A Natural History Study of Patients With GNE Myopathy
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|ClinicalTrials.gov Identifier: NCT01417533|
Recruitment Status : Recruiting
First Posted : August 16, 2011
Last Update Posted : May 10, 2019
- Hereditary inclusion body myopathy (HIBM) is a disease that causes walking difficulties and increasing muscle weakness. It usually develops in young adults (between 20 and 30 years of age), and affects arm and leg muscles. HIBM is caused by mutations in a gene that may affect how the muscles function. Researchers want to learn more about the causes, symptoms, and effects of HIBM.
- To collect genetic and medical information from people with hereditary inclusion body myopathy.
- Individuals between 18 and 80 years of age who have hereditary inclusion body myopathy and do not use a wheelchair. - Participants must be willing to stop any current treatment of HIBM while enrolled in the study.
- Participants will be screened with a medical history, physical exam, and neurological exam.
- At the first visit, participants will have the following tests:
- Questionnaires about the impact of HIBM on daily activities, mood, and quality of life
- 24-hour urine collection
- Blood samples
- Heart function tests
- Muscle strength and endurance tests, including walking
- Imaging study of the muscles
- Participants will return for followup visits at 6, 12, and 18 months. They may be asked to return for a final visit at 24 months. Not all tests will be performed at each visit.
- Treatment will not be provided as part of this protocol.
For more information, visit our website: http://hibmstudy.nhgri.nih.gov/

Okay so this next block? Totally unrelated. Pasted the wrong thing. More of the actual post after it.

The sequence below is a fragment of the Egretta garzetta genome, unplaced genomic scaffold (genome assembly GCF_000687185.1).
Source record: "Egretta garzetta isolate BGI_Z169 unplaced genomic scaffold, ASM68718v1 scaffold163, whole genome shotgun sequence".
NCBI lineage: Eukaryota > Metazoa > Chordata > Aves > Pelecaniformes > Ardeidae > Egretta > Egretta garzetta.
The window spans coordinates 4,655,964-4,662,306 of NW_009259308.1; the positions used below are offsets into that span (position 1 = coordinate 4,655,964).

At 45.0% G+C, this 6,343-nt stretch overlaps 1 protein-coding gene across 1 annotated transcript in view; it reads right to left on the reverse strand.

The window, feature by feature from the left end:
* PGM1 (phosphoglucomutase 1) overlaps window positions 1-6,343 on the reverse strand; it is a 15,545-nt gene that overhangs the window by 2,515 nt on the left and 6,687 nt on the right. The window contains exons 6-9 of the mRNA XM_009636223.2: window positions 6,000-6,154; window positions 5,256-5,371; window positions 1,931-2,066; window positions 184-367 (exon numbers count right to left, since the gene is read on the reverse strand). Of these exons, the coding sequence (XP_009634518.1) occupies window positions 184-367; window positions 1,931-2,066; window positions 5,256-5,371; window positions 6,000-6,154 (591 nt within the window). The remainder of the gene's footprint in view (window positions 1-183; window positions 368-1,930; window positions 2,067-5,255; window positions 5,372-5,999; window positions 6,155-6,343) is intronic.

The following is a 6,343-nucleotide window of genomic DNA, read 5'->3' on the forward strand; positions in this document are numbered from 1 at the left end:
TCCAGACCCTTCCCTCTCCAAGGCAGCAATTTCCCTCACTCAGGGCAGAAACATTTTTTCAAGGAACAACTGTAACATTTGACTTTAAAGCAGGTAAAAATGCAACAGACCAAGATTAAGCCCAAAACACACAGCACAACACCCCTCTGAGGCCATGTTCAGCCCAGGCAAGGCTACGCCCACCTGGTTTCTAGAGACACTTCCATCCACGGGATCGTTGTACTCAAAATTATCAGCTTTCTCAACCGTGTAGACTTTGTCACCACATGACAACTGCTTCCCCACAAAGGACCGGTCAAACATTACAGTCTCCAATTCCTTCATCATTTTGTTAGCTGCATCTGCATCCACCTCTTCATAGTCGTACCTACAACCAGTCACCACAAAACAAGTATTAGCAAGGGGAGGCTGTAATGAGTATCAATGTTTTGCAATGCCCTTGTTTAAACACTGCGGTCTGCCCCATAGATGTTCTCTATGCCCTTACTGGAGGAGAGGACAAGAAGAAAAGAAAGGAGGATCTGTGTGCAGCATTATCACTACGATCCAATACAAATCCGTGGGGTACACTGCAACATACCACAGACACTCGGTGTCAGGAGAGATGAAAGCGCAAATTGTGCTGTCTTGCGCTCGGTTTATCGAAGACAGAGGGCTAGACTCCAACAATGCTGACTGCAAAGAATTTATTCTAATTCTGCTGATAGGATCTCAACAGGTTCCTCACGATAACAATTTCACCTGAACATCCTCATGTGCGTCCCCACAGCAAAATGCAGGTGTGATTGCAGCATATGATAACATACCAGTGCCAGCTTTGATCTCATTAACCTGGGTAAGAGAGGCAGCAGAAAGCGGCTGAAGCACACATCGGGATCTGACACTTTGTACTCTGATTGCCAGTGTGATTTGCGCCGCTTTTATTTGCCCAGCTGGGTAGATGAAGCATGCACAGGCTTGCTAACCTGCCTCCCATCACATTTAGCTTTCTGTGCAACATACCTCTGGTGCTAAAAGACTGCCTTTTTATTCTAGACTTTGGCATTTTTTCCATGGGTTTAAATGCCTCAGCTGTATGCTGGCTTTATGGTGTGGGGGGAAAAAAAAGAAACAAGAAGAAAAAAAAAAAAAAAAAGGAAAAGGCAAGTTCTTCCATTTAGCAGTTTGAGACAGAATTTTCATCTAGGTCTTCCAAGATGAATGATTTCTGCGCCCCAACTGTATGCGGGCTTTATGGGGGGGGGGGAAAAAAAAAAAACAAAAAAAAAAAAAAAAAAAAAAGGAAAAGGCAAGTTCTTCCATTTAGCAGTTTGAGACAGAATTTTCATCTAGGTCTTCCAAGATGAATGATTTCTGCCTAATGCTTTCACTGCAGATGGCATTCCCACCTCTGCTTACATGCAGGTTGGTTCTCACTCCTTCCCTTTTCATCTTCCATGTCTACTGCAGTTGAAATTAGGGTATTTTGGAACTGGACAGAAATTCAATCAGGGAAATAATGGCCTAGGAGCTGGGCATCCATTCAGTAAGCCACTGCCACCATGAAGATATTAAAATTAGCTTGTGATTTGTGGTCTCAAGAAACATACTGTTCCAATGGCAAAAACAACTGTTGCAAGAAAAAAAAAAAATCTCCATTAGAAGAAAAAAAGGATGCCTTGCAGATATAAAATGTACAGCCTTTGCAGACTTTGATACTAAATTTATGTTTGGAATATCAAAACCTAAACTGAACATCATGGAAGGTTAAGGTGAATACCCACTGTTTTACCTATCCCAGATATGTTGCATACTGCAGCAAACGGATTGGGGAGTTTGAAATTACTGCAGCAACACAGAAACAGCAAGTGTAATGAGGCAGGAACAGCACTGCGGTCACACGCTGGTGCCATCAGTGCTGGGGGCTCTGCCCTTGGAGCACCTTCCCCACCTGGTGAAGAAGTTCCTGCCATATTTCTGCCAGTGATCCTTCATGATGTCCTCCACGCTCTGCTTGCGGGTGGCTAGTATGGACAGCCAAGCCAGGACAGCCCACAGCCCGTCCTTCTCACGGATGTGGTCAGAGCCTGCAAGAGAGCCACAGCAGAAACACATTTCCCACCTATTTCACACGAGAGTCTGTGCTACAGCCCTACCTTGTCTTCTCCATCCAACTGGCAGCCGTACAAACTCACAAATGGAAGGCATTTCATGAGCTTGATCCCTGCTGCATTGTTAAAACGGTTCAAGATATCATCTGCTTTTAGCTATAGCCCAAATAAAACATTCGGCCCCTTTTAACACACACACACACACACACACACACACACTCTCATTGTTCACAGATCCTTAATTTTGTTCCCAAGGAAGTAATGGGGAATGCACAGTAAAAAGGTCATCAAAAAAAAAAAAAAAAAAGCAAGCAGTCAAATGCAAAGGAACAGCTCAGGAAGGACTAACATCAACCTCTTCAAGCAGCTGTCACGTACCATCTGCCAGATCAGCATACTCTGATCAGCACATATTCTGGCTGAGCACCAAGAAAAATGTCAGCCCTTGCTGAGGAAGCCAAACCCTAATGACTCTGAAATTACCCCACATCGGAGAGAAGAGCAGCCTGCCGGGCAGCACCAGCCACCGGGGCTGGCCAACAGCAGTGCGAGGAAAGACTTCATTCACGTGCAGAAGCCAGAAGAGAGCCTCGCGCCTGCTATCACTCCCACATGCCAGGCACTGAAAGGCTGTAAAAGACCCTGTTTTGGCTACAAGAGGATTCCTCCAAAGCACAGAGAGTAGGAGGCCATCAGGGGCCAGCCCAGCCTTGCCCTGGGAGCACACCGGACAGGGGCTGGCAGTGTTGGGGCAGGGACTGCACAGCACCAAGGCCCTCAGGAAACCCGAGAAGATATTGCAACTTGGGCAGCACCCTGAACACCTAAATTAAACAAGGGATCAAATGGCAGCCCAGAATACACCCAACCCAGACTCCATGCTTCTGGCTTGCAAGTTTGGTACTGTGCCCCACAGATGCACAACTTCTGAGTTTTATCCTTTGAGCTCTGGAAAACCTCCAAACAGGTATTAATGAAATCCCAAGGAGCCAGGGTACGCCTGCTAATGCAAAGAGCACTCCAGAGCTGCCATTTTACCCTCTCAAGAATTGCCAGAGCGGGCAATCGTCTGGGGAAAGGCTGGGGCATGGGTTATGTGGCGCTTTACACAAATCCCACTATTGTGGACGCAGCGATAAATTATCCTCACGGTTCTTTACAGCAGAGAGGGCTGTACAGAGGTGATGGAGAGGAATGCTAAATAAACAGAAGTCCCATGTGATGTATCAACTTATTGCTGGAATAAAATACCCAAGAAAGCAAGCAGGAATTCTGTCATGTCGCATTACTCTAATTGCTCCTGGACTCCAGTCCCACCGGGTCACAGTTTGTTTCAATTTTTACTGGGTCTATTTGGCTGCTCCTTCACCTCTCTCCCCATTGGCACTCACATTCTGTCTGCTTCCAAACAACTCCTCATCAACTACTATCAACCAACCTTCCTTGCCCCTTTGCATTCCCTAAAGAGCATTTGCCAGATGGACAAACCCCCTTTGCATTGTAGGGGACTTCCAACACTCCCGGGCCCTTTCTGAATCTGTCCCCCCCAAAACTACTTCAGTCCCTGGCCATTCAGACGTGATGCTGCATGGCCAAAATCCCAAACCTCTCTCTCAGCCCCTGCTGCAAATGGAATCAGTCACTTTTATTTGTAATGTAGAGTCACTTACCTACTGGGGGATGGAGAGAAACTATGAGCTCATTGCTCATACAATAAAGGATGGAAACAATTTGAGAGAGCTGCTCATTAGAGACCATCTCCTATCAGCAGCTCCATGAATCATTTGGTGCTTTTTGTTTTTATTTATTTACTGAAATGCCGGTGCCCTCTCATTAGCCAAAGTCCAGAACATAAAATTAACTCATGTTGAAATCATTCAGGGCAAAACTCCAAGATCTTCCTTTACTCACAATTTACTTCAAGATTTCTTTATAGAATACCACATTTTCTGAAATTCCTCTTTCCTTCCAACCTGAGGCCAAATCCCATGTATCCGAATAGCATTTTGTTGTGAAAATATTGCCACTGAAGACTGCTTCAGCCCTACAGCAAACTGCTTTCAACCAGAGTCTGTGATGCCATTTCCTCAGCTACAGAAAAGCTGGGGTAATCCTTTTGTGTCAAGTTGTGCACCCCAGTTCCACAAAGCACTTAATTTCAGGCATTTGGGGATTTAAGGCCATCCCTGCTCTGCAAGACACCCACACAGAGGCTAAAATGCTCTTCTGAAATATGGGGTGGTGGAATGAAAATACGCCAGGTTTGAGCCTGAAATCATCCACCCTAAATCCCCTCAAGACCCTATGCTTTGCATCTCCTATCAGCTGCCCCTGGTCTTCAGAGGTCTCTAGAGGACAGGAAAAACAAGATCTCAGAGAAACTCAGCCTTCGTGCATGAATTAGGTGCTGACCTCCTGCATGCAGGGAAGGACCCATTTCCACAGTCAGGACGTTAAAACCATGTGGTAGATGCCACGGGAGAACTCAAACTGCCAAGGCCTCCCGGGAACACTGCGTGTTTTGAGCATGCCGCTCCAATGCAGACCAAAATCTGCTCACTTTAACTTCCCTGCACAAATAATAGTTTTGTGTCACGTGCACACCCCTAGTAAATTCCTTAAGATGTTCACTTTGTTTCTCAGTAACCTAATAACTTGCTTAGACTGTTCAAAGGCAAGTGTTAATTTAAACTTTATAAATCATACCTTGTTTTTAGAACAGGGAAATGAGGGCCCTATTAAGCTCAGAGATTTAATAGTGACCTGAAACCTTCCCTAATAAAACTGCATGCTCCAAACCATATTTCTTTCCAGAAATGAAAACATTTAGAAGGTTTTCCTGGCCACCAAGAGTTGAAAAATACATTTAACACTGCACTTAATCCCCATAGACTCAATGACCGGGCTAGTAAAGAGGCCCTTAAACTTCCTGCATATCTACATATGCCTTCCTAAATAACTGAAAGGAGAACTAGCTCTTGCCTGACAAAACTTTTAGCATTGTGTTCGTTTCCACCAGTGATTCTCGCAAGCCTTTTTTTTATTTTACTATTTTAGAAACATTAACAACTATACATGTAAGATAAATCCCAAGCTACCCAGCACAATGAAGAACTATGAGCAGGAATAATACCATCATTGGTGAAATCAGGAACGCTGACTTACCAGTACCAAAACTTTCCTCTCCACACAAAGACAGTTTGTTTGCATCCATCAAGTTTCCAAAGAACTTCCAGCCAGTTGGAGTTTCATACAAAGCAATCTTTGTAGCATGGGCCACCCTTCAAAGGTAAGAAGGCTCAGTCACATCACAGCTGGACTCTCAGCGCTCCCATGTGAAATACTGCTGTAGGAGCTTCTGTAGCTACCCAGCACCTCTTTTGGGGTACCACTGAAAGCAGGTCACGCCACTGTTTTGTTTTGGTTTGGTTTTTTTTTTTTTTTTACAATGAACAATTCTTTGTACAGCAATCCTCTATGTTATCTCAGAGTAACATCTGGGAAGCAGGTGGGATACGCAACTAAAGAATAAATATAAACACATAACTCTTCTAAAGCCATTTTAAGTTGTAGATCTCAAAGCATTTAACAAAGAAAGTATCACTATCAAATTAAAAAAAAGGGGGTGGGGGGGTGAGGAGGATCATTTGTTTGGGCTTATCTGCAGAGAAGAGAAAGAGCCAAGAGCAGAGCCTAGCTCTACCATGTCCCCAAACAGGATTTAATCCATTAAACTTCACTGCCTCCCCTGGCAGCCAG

|Condition or disease|
|Hereditary Inclusion Body Myopathy GNE Myopathy|
|Study Type :||Observational|
|Estimated Enrollment :||100 participants|
|Official Title:||A Natural History Study of Patients With GNE Myopathy|
|Actual Study Start Date :||September 14, 2011|
Patients with a diagnosis of GNE myopathy
Subjects that are a carrier family member or a caregiver of a patient on the study are eligibleto participate.
- Natural History [ Time Frame: Ongiong ]To delineate the natural history of GNE myopathy, and to further characterize the phenotype, progression and complications of the disease.
To learn more about this study, you or your doctor may contact the study research staff using the contact information provided by the sponsor.
Please refer to this study by its ClinicalTrials.gov identifier (NCT number): NCT01417533
|Contact: Kennan S Bradley||(301) firstname.lastname@example.org|
|Contact: Nuria Carrillo, M.D.||(301) email@example.com|
|United States, Maryland|
|National Institutes of Health Clinical Center, 9000 Rockville Pike||Recruiting|
|Bethesda, Maryland, United States, 20892|
|Contact: For more information at the NIH Clinical Center contact Office of Patient Recruitment (OPR) 800-441-1222 ext TTY8864111010 firstname.lastname@example.org|
|Principal Investigator:||Nuria Carrillo, M.D.||National Human Genome Research Institute (NHGRI)|